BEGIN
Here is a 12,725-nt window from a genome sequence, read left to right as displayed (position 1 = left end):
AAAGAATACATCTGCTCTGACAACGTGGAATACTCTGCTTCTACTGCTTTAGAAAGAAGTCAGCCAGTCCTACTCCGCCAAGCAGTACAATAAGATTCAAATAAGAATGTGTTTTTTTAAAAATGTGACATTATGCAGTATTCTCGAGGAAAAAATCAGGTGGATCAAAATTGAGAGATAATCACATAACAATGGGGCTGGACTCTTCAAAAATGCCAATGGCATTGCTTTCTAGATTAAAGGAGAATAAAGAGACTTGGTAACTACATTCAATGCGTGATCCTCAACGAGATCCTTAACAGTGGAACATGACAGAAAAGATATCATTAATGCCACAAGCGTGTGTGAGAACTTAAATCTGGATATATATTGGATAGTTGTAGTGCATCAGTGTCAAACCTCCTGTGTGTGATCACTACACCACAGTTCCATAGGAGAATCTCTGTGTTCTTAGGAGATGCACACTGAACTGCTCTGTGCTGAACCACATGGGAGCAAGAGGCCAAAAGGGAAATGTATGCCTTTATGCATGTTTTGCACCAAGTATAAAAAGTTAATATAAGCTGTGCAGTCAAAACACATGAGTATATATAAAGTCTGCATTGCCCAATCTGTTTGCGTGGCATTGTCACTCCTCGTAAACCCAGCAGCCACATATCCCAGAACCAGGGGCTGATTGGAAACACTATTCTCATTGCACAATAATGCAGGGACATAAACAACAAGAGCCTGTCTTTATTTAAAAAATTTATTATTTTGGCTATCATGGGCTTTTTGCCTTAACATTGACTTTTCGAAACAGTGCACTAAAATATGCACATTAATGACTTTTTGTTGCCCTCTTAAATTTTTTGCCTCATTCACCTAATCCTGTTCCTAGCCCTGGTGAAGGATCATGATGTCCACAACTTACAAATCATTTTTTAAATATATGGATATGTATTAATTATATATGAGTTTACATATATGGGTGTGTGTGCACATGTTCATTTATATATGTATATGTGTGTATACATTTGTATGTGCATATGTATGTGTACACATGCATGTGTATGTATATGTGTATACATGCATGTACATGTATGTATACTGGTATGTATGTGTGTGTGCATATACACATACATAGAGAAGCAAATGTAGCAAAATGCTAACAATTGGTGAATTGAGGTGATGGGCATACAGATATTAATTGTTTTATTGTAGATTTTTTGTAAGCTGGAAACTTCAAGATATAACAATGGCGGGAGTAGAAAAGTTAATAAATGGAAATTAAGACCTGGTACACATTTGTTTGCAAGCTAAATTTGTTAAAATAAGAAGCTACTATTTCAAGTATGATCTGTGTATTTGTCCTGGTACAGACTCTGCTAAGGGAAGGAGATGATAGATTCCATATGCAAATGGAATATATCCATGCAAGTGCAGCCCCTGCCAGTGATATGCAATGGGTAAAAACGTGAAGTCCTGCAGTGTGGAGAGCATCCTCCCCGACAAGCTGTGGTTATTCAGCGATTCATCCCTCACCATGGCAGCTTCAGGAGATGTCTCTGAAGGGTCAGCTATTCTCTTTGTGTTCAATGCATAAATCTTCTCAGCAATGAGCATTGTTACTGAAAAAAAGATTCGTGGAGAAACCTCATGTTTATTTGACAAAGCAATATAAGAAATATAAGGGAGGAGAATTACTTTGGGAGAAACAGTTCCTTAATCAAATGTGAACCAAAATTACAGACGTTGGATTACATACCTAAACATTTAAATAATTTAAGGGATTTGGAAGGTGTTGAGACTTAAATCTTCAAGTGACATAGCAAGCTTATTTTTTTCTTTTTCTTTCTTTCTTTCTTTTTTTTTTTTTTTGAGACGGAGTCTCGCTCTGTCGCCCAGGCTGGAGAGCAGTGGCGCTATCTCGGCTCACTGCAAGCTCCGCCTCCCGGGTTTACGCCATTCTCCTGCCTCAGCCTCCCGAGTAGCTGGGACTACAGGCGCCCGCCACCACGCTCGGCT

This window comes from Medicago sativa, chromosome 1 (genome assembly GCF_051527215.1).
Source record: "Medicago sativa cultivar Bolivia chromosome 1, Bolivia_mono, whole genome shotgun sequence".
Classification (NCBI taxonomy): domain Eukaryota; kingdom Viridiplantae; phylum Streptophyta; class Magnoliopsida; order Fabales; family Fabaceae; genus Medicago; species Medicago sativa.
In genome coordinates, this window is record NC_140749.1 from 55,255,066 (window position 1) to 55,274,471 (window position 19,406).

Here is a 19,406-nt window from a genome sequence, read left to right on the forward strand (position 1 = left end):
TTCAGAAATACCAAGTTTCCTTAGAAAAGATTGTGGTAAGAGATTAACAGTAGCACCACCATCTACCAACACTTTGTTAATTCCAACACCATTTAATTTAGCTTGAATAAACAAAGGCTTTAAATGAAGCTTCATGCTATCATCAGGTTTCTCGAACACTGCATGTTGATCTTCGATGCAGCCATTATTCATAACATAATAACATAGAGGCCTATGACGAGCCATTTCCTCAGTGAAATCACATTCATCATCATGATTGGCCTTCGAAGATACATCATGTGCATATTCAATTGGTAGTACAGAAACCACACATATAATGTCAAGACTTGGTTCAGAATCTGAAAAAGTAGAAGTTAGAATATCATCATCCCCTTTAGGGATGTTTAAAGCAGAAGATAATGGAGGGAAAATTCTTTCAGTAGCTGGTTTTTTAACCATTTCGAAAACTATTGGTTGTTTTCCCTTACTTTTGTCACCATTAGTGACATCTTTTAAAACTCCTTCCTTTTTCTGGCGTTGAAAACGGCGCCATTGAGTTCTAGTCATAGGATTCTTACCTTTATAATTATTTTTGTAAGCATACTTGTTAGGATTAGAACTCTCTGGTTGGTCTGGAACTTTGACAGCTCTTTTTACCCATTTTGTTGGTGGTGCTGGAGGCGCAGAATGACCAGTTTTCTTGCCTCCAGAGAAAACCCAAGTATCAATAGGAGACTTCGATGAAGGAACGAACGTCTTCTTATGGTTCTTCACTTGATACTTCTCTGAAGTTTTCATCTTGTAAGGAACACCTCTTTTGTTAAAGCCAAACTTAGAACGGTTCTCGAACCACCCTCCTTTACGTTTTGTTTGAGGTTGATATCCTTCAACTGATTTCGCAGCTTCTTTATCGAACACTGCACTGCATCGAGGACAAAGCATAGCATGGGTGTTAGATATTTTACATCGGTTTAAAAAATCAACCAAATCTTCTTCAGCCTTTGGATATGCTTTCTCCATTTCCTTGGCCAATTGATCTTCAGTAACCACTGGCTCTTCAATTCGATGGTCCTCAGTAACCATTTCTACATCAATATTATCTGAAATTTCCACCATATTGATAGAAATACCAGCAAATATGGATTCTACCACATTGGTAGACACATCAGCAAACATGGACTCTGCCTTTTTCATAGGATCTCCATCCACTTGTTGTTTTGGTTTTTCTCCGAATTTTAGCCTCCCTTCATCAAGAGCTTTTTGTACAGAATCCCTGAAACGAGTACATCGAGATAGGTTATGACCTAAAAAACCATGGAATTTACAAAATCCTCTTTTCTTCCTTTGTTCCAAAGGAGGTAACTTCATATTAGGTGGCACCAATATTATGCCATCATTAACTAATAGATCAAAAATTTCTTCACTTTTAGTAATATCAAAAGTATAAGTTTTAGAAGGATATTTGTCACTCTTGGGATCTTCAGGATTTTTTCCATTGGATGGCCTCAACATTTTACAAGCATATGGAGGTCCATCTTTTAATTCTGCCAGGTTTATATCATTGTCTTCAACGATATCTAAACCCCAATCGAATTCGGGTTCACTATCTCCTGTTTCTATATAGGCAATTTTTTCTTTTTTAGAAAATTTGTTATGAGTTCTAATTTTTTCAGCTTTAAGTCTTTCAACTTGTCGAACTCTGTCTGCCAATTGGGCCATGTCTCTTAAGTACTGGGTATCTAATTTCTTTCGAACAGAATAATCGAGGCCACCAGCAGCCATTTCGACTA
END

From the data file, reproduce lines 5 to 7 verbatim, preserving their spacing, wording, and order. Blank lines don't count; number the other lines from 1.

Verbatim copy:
Classification (NCBI taxonomy): domain Eukaryota; kingdom Viridiplantae; phylum Streptophyta; class Magnoliopsida; order Fabales; family Fabaceae; genus Medicago; species Medicago sativa.
In genome coordinates, this window is record NC_140749.1 from 55,255,066 (window position 1) to 55,274,471 (window position 19,406).

Here is a 19,406-nt window from a genome sequence, read left to right on the forward strand (position 1 = left end):